Former U.S. Ambassador from Iowa Predicted Protests at U.S. Capitol

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DES MOINES, Iowa  —  As protesters stormed the U.S. Capitol, one Iowan and former U.S. Ambassador to Cambodia predicted this days ago.

“Well, I’m unbelievably saddened. I don’t think many people would ever imagine there’d be something like this,” Former U.S. Ambassador to Cambodia Kenneth Quinn said.

But Quinn was not surprised by the protests at the U.S. Capitol.

“I predicted that’s what would happen, that there would be violence, that would be aimed at stopping and would succeed in stopping the count of the presidential election results by the House and the Senate,” Quinn said.

As a member of Henry Kissinger’s National Security Council in 1975 and after serving as the U.S. Ambassador to Cambodia between 1996 and 1999, Quinn has studied, reported and ran security for many mass protests.

“And the question often came down to, does the…do the authorities shoot the demonstrators or not” Now, in most of those situations it was the authoritarians who shot the protesters who were struggling for democracy. Here, the situation, I guess depends on which side you know and how you view the election and everything. But there was a democratic constitutional process going on that was assaulted and stopped,” Quinn said.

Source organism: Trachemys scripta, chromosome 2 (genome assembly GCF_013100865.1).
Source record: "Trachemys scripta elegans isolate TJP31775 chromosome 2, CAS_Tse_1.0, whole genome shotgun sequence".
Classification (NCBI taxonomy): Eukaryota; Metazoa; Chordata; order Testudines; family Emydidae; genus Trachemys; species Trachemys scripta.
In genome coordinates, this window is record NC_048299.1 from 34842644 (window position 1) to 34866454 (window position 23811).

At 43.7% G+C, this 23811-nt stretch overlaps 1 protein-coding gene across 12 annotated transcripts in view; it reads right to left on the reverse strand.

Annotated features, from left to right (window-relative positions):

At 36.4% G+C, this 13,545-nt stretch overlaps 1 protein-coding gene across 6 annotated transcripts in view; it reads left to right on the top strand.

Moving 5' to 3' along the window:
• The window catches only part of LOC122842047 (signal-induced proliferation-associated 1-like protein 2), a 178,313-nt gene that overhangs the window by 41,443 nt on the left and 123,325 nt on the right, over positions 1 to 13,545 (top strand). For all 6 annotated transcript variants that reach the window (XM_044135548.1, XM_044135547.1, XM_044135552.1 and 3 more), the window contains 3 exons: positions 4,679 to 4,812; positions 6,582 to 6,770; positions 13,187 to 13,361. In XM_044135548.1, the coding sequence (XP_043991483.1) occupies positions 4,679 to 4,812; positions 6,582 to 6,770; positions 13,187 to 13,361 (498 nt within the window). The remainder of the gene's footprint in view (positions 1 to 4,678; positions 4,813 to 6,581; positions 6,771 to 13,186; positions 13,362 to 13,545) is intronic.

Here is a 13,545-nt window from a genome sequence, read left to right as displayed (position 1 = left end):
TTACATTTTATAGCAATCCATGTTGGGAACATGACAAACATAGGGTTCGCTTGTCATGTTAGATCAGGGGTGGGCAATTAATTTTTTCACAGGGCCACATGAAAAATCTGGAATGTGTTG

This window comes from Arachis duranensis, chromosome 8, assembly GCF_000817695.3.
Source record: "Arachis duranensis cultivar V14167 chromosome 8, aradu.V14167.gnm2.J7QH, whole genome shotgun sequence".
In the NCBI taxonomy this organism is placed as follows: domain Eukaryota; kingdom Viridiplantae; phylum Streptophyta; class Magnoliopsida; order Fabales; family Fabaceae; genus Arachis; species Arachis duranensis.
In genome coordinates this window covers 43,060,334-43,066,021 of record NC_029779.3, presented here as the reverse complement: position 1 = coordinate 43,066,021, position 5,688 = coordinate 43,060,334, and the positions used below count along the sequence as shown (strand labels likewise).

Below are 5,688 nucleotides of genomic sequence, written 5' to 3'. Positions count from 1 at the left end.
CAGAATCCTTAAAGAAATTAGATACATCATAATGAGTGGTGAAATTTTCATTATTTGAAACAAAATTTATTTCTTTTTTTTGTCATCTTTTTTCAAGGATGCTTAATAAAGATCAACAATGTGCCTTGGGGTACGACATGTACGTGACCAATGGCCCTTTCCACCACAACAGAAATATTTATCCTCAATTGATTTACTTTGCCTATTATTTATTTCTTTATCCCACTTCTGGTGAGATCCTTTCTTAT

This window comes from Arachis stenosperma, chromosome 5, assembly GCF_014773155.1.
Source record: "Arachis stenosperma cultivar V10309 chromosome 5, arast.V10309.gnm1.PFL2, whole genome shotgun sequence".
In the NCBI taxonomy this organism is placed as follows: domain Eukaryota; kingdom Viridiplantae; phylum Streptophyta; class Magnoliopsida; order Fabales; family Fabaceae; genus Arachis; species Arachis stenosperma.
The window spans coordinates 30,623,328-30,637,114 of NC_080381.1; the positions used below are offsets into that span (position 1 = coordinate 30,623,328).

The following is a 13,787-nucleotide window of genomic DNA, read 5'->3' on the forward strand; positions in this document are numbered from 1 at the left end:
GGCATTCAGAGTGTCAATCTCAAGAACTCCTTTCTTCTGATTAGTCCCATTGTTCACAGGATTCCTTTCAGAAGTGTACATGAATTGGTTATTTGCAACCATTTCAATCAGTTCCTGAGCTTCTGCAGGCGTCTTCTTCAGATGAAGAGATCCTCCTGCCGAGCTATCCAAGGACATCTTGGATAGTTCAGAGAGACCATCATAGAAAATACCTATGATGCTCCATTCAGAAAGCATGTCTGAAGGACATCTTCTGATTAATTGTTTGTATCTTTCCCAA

While watching the protests on TV, Quinn said the U.S. Capitol was not sufficiently protected. Referring back to the late 1970’s when he worked for Governor Ray.

“Each year, when we had our World Food Prize events in the state capitol, there would be protesters. And the, what was clear at the state capitol, was that there’s a very clear chain of command. There was a state police officer who was very well organized very effective. He was part of the Capitol Security Police, and we dealt with him, and he had sole responsibility, and he decided who could go where what they could do where protesters would be,” Quinn said.

As the nation watches the situation unfold in D.C., Quinn hopes it brings people together across party lines.

“And a desire to say, what’s most important above all, is our constitutional process, these are democratic processes, because, after all, that’s, that’s what has made our democracy, so unique. Because if that doesn’t happen, then this long string, several 100 years of being the longest continuous operating democracy in the world, May arguably be at an end or interrupted. And I’m praying, that’s not the case,” Quinn said.

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